maker Hirokazu Kore-eda (shown below), that will not resonate clearly and strongly to American movie-goers. This film -- about three generations of Japanese mixing it up at the grandparents'
home over a two-day period meant to honor the life and death of a fallen son -- is so rich in incident and feeling, and so humane in its understanding of the needs and desires of all three generations that it engulfs an audience quickly and nearly completely.
From the initial scene of cooking, with a mother and daughter exchanging a recipe, gossip and a deftly placed insult or two, all the details seem natural and right. This scenes leads into another that introduces the grandfather, and again, the details are spot-on. Exposition is expertly buried in dialog that creates character deftly, line by line (both for the speaker and the spoken about). Before we know it, we're neck-deep in the lives of everyone on view -- chuckling, wincing and feeling for them as we might our own family. Hirokazu has given us two other worthwhile films, After Life and Nobody Knows, but neither comes close to the heavy-duty identification factor embedded in this one -- for obvious reasons.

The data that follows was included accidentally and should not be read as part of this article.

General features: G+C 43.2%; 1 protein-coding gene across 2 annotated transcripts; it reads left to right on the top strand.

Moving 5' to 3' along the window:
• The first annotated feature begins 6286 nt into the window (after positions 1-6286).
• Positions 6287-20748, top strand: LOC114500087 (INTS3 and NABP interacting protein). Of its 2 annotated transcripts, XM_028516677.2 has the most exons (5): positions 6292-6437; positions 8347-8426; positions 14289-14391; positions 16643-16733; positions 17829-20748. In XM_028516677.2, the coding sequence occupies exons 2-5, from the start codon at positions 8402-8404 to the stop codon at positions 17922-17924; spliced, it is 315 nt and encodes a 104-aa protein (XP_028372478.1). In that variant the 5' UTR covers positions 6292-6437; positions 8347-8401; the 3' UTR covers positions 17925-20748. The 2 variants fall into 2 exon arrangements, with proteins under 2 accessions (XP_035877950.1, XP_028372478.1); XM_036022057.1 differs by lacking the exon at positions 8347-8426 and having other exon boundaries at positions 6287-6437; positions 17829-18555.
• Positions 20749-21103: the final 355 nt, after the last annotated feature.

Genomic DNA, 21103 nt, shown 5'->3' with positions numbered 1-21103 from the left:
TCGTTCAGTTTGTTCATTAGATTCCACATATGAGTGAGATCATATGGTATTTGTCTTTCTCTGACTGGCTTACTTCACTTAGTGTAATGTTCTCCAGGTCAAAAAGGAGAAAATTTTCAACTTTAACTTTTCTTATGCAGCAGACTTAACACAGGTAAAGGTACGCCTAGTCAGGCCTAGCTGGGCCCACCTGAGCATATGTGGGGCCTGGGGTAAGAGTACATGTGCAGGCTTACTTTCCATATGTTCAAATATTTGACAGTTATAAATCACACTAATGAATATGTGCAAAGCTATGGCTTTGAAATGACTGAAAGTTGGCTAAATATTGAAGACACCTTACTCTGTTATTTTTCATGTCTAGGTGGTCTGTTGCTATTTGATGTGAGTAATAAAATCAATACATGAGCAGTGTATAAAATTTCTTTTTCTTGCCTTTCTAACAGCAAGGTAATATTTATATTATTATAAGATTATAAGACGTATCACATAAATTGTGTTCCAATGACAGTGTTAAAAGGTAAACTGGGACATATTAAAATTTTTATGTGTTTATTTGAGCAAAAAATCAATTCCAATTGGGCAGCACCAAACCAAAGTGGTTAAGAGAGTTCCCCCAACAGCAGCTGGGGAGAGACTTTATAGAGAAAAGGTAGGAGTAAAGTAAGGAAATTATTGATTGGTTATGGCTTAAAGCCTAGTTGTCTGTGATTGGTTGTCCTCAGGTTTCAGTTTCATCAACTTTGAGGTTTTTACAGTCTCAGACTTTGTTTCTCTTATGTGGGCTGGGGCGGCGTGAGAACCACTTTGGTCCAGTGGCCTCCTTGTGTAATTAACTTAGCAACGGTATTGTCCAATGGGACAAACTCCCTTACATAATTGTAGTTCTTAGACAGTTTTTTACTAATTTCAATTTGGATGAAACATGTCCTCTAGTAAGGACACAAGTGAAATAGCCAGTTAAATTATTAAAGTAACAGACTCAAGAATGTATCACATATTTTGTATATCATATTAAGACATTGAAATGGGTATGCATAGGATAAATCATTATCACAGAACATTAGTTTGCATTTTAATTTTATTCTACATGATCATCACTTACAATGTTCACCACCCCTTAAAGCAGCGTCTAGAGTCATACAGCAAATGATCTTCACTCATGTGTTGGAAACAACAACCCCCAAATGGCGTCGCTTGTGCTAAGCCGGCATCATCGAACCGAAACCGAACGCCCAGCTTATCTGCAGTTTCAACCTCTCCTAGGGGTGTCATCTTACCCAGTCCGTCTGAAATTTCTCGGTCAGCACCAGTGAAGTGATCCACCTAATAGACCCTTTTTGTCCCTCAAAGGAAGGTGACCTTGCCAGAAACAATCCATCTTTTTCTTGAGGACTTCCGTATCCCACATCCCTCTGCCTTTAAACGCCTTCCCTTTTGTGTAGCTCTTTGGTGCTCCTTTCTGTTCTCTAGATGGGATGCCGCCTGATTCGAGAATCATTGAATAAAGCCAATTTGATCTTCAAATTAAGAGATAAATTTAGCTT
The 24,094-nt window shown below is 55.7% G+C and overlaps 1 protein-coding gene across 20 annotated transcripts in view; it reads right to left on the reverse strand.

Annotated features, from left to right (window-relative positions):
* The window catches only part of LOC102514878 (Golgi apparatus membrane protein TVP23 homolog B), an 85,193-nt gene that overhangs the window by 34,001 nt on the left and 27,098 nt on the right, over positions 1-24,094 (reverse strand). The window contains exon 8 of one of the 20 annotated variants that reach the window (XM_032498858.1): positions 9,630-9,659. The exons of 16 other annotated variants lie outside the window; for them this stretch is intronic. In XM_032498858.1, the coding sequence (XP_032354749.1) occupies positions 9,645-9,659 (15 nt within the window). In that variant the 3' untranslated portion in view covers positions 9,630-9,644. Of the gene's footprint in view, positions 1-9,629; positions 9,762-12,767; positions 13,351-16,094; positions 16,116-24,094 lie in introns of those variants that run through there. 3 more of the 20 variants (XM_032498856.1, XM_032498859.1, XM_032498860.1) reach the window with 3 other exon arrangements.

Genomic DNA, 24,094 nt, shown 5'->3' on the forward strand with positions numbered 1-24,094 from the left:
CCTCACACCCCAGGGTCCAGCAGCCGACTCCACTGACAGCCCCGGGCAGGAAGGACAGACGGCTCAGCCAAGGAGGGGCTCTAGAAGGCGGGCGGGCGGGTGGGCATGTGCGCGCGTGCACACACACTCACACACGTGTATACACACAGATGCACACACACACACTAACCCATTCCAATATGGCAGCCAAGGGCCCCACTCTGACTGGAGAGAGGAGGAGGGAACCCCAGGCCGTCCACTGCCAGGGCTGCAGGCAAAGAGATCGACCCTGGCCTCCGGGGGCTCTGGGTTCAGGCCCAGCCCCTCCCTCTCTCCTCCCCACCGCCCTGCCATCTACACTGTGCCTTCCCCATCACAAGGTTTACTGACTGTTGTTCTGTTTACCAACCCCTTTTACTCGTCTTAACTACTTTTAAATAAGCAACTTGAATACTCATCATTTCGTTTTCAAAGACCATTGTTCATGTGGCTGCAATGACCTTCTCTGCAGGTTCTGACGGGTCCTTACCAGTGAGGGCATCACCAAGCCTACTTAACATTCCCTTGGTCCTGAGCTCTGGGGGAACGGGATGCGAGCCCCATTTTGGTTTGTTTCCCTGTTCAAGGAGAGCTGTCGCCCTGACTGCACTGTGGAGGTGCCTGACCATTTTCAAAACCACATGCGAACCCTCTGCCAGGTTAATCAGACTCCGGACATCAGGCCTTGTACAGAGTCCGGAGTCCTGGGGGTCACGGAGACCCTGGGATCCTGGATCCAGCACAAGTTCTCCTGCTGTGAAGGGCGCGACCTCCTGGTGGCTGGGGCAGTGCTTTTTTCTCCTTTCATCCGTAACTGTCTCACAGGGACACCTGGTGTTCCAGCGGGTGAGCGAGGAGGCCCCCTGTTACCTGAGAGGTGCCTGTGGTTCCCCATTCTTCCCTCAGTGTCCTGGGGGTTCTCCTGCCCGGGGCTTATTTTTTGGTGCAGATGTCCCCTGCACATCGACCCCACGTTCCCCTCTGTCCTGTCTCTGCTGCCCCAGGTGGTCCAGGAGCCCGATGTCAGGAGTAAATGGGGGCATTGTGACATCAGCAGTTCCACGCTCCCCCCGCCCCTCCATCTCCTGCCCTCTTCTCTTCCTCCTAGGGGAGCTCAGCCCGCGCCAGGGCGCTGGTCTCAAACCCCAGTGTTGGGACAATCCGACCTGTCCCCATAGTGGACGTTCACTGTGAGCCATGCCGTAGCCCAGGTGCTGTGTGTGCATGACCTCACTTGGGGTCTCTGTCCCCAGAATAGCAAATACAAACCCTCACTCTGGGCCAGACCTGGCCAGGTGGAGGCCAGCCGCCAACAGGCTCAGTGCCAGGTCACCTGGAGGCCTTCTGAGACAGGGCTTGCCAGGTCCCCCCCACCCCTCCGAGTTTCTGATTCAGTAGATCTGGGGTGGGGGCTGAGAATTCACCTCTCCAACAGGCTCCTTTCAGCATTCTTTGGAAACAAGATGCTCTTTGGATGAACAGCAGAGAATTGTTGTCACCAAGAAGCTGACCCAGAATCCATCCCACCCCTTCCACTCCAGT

are courtesy of Out Now! Image Gallery.